On May 26 the task force named a suspect, Derrick Todd Lee, 34, a black male with a decade-long record of voyeurism, stalking, sexual battery, and burglary arrests. There are similarities between photographs of Lee and the composites. Despite Lee’s record, and despite his status as a suspect in the disappearance of Randi Mebruer in 1998, no red flags shot up at task force headquarters.

Connie Warner, 41, disappeared in 1992 from her home in the same subdivision where Mebruer later lived. Warner’s body was found two weeks later in a ditch. Zachary police suspected Lee but had no evidence to pursue him. Chief Englade has said he does not know if the task force received any tips about Lee.No connection was made to the murder of 52-year-old Lillian Robinson in January 2002. Described as a drug user and prostitute by police, her body was found near Whiskey Bay, where two of the "official" victims’ bodies were later found.

Assuming a reactive investigative role and waiting for the tips to roll in effectively signs a death warrant for the inquiry. Englade contends it was not feasible to contact the 64 Louisiana jurisdictions asking about similar unsolved cases. Such data mining is a customary first step in any serial murder investigation. To rely solely on VICAP, the FBI’s national database, is a crap shoot. Many jurisdictions do not file the 17-page questionnaire required for each case submission.Confining an inquiry to cases linked by DNA does not, as Englade contends, put science on your side, but it does shift probability against a successful resolution to your investigation.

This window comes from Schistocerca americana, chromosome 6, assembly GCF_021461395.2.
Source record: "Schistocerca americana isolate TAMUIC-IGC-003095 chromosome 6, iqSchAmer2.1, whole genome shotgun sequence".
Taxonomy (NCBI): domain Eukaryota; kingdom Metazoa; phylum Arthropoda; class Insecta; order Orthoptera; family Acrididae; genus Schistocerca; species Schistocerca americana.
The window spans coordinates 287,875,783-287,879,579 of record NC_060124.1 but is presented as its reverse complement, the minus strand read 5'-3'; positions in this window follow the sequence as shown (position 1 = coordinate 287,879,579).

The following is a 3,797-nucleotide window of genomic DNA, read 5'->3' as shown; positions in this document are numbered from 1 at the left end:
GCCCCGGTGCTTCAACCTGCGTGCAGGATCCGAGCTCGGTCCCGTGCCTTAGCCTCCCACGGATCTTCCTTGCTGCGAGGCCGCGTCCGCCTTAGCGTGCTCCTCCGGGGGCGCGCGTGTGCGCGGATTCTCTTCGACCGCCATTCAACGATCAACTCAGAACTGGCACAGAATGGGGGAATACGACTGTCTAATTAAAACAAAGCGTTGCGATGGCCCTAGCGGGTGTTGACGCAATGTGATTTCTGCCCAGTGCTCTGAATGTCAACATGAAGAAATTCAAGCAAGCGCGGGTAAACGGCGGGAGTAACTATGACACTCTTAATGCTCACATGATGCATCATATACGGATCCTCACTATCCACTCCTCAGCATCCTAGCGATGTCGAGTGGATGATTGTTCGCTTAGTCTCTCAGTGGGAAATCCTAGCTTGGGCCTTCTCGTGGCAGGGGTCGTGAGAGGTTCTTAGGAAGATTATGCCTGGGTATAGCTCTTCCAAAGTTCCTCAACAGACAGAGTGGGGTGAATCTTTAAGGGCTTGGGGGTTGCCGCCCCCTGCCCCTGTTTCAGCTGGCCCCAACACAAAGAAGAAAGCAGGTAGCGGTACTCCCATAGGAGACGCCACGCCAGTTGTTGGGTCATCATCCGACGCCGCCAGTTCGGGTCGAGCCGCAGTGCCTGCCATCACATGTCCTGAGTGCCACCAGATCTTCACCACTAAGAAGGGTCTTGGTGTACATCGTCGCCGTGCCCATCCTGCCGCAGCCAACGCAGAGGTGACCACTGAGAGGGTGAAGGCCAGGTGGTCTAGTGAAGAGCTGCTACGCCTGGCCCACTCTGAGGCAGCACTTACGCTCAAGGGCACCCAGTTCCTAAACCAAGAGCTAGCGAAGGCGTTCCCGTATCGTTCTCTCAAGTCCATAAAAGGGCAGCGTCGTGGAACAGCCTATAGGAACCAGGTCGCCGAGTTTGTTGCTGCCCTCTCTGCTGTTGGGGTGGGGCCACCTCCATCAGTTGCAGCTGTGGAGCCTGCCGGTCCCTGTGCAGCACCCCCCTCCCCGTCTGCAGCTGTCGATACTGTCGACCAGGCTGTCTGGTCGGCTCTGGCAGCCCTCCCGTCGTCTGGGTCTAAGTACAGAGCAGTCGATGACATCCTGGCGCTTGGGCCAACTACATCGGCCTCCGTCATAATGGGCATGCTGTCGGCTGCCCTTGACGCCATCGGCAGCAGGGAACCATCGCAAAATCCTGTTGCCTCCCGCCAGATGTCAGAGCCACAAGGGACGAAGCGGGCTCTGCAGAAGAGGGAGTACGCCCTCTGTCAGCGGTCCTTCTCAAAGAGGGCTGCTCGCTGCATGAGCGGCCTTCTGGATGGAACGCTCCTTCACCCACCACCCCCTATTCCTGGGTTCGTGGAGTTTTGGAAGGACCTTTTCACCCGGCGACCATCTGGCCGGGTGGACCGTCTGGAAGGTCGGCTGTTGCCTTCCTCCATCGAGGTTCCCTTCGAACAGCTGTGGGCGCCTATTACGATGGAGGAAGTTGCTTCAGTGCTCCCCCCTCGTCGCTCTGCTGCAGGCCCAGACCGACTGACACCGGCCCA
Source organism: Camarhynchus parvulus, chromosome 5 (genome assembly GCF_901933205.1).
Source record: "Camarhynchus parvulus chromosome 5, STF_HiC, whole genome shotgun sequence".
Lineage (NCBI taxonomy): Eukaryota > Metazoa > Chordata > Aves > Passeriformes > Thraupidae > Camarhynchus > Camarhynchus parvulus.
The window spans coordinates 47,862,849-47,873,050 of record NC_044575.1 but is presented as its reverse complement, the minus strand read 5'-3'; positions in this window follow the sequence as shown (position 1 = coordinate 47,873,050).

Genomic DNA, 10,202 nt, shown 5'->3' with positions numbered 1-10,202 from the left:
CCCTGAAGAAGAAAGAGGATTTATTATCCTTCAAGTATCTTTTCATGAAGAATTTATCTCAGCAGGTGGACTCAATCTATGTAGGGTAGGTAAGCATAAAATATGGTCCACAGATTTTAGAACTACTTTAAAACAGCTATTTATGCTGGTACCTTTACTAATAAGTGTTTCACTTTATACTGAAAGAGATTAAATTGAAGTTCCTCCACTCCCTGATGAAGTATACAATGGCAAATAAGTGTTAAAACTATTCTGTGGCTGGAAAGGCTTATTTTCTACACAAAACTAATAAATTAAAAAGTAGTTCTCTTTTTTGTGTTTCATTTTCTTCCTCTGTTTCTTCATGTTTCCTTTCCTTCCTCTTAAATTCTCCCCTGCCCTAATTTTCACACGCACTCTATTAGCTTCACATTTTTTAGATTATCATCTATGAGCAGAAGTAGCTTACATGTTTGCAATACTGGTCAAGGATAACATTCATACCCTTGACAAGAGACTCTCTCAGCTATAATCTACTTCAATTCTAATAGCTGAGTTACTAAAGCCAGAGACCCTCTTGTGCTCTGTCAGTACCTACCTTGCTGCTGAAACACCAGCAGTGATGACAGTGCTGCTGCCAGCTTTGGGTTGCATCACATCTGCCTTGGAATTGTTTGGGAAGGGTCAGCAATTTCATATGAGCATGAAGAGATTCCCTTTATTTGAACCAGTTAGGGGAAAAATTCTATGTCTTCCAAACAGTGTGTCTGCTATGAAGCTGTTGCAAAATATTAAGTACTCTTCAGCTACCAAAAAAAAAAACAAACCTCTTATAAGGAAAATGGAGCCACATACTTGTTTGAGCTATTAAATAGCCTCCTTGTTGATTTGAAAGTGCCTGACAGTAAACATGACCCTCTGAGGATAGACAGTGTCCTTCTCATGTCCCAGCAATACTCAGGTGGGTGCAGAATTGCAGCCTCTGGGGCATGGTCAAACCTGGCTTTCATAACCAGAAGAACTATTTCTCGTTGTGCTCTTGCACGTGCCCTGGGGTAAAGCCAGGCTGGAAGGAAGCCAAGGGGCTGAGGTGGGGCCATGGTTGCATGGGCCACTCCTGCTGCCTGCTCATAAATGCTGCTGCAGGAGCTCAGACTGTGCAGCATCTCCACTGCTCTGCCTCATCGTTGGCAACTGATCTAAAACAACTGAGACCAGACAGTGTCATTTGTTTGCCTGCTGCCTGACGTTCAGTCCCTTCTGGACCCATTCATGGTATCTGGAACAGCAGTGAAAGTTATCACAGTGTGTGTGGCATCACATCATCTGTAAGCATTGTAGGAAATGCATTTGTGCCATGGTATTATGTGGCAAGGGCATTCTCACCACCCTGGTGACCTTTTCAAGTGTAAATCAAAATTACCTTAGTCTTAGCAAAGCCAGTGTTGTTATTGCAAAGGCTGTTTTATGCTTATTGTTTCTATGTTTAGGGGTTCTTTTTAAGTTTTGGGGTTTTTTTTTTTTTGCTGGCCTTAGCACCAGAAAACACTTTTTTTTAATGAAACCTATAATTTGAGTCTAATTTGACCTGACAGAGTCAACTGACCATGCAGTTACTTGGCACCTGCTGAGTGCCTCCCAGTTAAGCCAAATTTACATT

When an arrest is finally made in this case, it will be a result of police work conducted at the street level, not in the conference room. Derrick Todd Lee is in custody in Atlanta, he was arrested on May 27, 2003.

Continue to: The Politics of Murder: Will Baton Rouge Clean House?
Or
Red Stick by the Numbers: The Baton Rouge Serial Murders: I Or Return to:
Show and Tell: The Baton Rouge Serial Killer (Take 2) The Baton Rouge Serial Killer Case and the "Play-Doh" Bomb Caper

© John Philpin, 2003 All Rights Reserved -- Do not reproduce in any form or circulate without permission.News archives on the Baton Rouge Serial KillingsMore about Criminal Profiler and author John PhilpinDNATheodore Robert BundyMore about Serial KillersBaton Rouge Police